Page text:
Picking up from Part I of this “two part mini-series”, we are covering the inflation/deflation debate. There are tons of top-notch economic commentators on both side of the debate. As we mentioned, the debate centers on the visible sign of deflation vs. inflation…”prices”.
In part one, we highlighted what I think is an important summary of what affects “prices”:
THE PRICES OF GOODS, SERVICES AND ASSETS ARE MOST AFFECTED BY TWO FUNDAMENTAL FACTORS:
- THE MONEY SUPPLY (primarily enacted by government)
- DEMAND AND SUPPLY (primarily enacted by the marketplace)
Demand and supply are an important factor in this debate and I believe that this becomes a source of misunderstanding. Inflationists talk about the money supply exploding and that this massive increase will (sooner or later) mean higher prices and even to the point of hyperinflation. The deflationists tell us that we are (and will continue to be) in a powerful deflationary environment. What gives?
Demand and supply complete the observation. Look…if a trillion dollars is printed right now but this money is not flowing toward anything (“demand”) then you probably won’t see a price increase. Demand has decreased for some goods, some services and some assets in recent years. However, demand has increased (or has had continued strength) in other goods, services and assets. In other words, BOTH of the inflationists and deflationists can be correct if you break down the picture. You can have inflation in one part of the economic picture but not another. You can have demand and supply bring prices down in one part of the economy and not another.
Demand, for example, has been dropping like a rock in real estate. The real estate bubble of 2000-2006 artificially stimulated supply which increased the national inventory of available property (both residential and commercial) to the highest level in history. Too much supply with falling demand obviously means falling real estate prices. No amount of created money supply was able to overcome this.
The same is true for the labor markets. Labor is priced higher than the market could realistically pay for. We forget that the price of labor is more than just “the gross pay”; it also includes many other costs such as payroll taxes, workmen’s comp, etc. The high cost of labor dampened the demand for labor; especially when demand for products and services fell. Right now, the supply of labor is much higher relative to the demand for labor.
In turn, as there are more and more unemployed, that means that less money is then available for discretionary purposes such as vacations and new cars. You get the picture.
Keep in mind that there is a big difference between “deflationary” and “deflation”. It is much like the difference between “fainting” and “dropping dead”. Lower demand does have a “deflationary” effect. If less people want something then of course the price will likely drop and this can happen even if the government’s central bank keeps expanding the money supply. What does all of this then mean for us as investors and traders?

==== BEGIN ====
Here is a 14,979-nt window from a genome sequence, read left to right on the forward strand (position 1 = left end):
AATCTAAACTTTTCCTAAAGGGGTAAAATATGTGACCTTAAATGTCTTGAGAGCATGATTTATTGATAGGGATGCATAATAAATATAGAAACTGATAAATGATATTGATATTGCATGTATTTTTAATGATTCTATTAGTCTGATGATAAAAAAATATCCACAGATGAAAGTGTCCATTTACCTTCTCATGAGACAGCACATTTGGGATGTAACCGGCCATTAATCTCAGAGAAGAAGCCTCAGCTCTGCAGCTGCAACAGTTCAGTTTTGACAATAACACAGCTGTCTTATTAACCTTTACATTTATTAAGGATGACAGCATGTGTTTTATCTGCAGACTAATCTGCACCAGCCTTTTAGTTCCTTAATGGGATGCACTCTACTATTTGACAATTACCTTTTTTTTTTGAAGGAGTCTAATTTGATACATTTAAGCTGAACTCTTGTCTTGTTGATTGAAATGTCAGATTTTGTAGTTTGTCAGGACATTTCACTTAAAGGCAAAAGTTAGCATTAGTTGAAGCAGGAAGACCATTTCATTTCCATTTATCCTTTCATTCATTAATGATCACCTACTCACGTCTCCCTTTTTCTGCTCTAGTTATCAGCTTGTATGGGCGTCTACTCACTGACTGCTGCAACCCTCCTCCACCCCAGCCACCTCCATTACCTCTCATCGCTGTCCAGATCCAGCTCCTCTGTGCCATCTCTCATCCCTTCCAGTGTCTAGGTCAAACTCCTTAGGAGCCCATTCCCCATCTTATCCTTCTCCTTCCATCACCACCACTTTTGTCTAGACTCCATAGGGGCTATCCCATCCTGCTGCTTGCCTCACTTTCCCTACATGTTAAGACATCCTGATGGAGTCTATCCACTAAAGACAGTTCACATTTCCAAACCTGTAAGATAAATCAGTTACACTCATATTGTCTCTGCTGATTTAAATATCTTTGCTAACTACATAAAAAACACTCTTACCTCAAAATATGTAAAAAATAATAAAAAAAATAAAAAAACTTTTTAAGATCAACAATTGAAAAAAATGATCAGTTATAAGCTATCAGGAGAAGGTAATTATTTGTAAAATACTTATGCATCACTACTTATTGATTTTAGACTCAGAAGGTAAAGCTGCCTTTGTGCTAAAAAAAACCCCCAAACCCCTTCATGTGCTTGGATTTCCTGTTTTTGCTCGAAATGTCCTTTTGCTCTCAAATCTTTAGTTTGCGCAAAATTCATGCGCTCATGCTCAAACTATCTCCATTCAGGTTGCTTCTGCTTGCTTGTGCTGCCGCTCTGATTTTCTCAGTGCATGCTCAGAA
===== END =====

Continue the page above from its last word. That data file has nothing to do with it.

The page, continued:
It is actually simple to figure out what to do with your money given this historic debate:
CONSIDER PUTTING YOUR MONEY IN THOSE THINGS THAT WILL BENEFIT FROM THE MONETARY SITUATION AND FROM THE DEMAND AND SUPPLY EQUATION.
I tell my readers and students to consider putting their money (retirement or otherwise) into those things tied to “HUMAN NEED”. If you have your money in those things that will benefit from BOTH inflation AND where demand and supply are strong, then this merits your attention.
Stay away from where there is a deflationary impact (such as real estate…unless you really need to buy a home). Go where the money is migrating. Given this, I like gold, silver, grains, energy and other commodities. Investors and traders should consider “human need” and view it as a mega-trend during the coming months and years. I believe that a commodities super-boom is a likely event (and is already unfolding).
I am on record as predicting an “inflationary depression” but to be more precise, we will see inflation in those things tied to “human need”. No matter how good or bad the economy will be, people will still need to eat, drink, heat their homes, etc. For these reasons (and other ones), I like commodities for the long haul.
For those deflationists that believe inflation is not possible when there are bad economic conditions, I say think again. Most hyperinflations in history happened during bad economic times. Germany (1920s), Yugoslavia (1989-1994) and Zimbabwe (2007-present) are good examples. Yes…inflation and a depression can happen simultaneously. Plan accordingly…
October 12, 2009
Paul Mladjenovic, CFP is the author of Stock Investing for Dummies and Precious Metals Investing for Dummies. Paul’s latest educational program is How to Cash in on the Commodities Super Boom Seminar. His national financial seminars are at www.ProsperityNetwork.net and his blog is www.Mladjenovic.blogspot.com.